January 2004 we (Hans Rosenthal and Jens Kruse Andersen) found a prime gap of
1001548 between two probabilistic primes (prp's) with 43429 digits. Sieving for small factors used the
GMP multiple precision library, and prp testing of the remaining numbers was performed by the program
The logarithm of the primes is 99997 so the gap is 10.02 times the "typical" gap by the prime number theorem. This just satisfied our goal which was finding a megagap (gap>10^6) meeting the requirements of Paul Leyland's Top-20 Prime Gaps.
We also think that regardless of relative size, there is no larger known prime gap with identified probabilistic or proven primes as gap ends. n!+2 to n!+n can clearly be part of an arbitrarily large prime gap.
n# is the product of all primes <= n. The bounding primes were found on the form p1 = 279893*100343#+c-81498 and p2 = p1+1001548, where c is a 43423-digit number with no simple expression. c was chosen modulo all primes up to 100343, to ensure unusually many numbers (994427) with a factor <= 100343 in an interval of 10^6 following k*100343#+c for any k. The found gap and that interval do not line up completely but that could not have been expected.
Decimal expansions of c and p1 are in a text file.
k was chosen after sieving of 1 million intervals to 10^8 and some of these to 2^32, to ensure many of the 5572 remaining unfactored numbers had a factor between 100343 and 2^32.
The first tried interval was abandoned after the early prp 348271*100343#+c+384834. The megagap was found in the second interval. The total time including sieving was 272 hours on a 3.06 GHz Pentium 4, where only 3 prp's were computed. A Fermat 3-prp test was performed by PrimeForm/GW and the residues for the megagap are in megagapresidues.zip.
The only way to verify a prime gap seems to be prp testing each unfactored number.
We don't know of a program as fast as PrimeForm/GW for prp'ing large numbers with no special form. A much slower prp program like a GMP function would mean an independent verification of the gap will take much longer than the whole original discovery.
All factors have been verified on an Athlon cpu. All intermediate composites without a known factor have been verified with PrimeForm/GW on independent hardware. 3-prp test residues on an Athlon XP 3000+ were compared to the original Pentium 4 run. 9 residues did not match. Repeated testing of these, both on the same Athlon XP 3000+ and an Athlon XP 1500+, all matched the Pentium 4. We conclude the 9 mismatches were temporary errors with unknown source and all residues now have been matched successfully.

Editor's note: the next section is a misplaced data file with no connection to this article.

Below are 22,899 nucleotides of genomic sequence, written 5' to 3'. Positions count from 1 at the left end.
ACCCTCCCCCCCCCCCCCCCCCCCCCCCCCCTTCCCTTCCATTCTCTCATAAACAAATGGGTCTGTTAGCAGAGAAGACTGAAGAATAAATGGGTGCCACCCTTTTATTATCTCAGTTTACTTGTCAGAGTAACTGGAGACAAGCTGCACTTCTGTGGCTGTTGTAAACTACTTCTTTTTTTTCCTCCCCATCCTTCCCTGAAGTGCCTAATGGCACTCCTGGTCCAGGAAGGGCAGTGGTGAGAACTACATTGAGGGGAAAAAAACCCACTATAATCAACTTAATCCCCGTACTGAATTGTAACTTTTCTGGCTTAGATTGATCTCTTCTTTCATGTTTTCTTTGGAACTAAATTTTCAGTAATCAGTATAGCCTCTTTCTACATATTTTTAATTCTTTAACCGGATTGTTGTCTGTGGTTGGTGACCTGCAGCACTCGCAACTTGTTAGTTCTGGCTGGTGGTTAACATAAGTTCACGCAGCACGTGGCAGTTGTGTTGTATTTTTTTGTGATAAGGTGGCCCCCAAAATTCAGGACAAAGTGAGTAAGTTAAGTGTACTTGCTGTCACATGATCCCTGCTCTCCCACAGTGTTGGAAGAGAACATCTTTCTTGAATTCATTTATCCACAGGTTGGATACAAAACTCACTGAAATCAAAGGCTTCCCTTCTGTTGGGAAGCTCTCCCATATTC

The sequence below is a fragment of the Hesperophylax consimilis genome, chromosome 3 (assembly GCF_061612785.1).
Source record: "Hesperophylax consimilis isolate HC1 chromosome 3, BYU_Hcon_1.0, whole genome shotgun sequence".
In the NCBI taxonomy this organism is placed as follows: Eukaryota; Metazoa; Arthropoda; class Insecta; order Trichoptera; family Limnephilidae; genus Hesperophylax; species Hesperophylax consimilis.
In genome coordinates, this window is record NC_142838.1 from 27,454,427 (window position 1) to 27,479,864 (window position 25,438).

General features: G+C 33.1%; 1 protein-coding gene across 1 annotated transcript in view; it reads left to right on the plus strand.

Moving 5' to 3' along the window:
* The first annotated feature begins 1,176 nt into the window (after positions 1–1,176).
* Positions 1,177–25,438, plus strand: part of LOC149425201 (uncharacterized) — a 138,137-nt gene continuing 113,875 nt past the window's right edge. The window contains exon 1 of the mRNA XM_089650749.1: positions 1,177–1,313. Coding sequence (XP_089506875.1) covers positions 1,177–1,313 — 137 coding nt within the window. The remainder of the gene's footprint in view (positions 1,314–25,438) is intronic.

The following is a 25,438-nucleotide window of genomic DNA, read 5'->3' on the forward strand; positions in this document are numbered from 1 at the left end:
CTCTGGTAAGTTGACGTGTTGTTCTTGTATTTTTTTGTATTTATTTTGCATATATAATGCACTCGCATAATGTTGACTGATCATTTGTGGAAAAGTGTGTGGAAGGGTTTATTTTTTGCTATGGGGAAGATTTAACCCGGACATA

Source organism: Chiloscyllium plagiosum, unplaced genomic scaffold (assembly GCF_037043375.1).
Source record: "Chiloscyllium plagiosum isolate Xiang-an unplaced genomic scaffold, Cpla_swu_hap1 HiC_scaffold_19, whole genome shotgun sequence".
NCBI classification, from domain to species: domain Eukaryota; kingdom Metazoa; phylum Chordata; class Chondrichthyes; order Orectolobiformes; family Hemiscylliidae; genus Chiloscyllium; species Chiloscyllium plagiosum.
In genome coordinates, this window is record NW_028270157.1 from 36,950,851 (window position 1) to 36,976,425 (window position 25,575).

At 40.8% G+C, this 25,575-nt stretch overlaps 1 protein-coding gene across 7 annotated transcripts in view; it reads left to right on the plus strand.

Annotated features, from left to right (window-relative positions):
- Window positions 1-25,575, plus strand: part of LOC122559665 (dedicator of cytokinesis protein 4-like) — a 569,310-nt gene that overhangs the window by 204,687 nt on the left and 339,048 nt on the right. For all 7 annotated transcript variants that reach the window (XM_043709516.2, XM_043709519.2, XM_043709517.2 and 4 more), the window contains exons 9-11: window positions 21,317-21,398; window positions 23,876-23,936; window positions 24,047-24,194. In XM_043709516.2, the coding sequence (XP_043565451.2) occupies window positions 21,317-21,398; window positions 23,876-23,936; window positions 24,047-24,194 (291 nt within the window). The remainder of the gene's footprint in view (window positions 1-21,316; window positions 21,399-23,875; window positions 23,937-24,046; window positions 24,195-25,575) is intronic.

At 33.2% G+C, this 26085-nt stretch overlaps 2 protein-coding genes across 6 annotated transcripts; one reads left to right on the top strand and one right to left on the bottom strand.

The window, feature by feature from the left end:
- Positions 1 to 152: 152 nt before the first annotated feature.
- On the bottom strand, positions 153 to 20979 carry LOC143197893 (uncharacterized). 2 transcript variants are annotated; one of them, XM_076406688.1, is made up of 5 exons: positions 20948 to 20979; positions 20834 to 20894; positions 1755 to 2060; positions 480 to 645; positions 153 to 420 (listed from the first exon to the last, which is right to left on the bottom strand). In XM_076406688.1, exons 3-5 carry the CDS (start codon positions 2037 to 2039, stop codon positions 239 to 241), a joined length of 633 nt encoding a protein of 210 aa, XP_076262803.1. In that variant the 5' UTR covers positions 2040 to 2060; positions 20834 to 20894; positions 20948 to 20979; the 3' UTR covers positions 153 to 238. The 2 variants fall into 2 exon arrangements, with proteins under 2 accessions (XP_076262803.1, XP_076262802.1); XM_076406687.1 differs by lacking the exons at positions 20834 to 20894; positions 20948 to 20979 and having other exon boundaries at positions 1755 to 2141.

The gap ends have been independently 3-prp tested by GMP on an Athlon cpu in addition to numerous prp tests to different bases by PrimeForm/GW. No attempt to prove primality has been made since it seems far too hard with current methods and computers.
top20gaps.zip contains the submission of this and 14 other prime gaps to Paul Leyland's top-20.
Links about prime gaps:
Thomas R. Nicely's First occurrence prime gaps: http://www.trnicely.net/gaps/gaplist.html
Jens Kruse Andersen's
The Top-20 Prime Gaps: http://primerecords.dk/primegaps/gaps20.htm
Largest known prime gap: http://primerecords.dk/primegaps/megagap2.htm
New largest known prime gap: http://primerecords.dk/primegaps/megagap3.htm
Chris Caldwell's Prime Pages, The Gaps Between Primes: http://primes.utm.edu/notes/gaps.html
Eric Weisstein's Mathworld, Prime Gaps: http://mathworld.wolfram.com/PrimeGaps.html
Official announcement of megagap, A prime gap of 1001548: NMBRTHRY archives
This page was made by Jens Kruse Andersen and last updated 19 December 2012.
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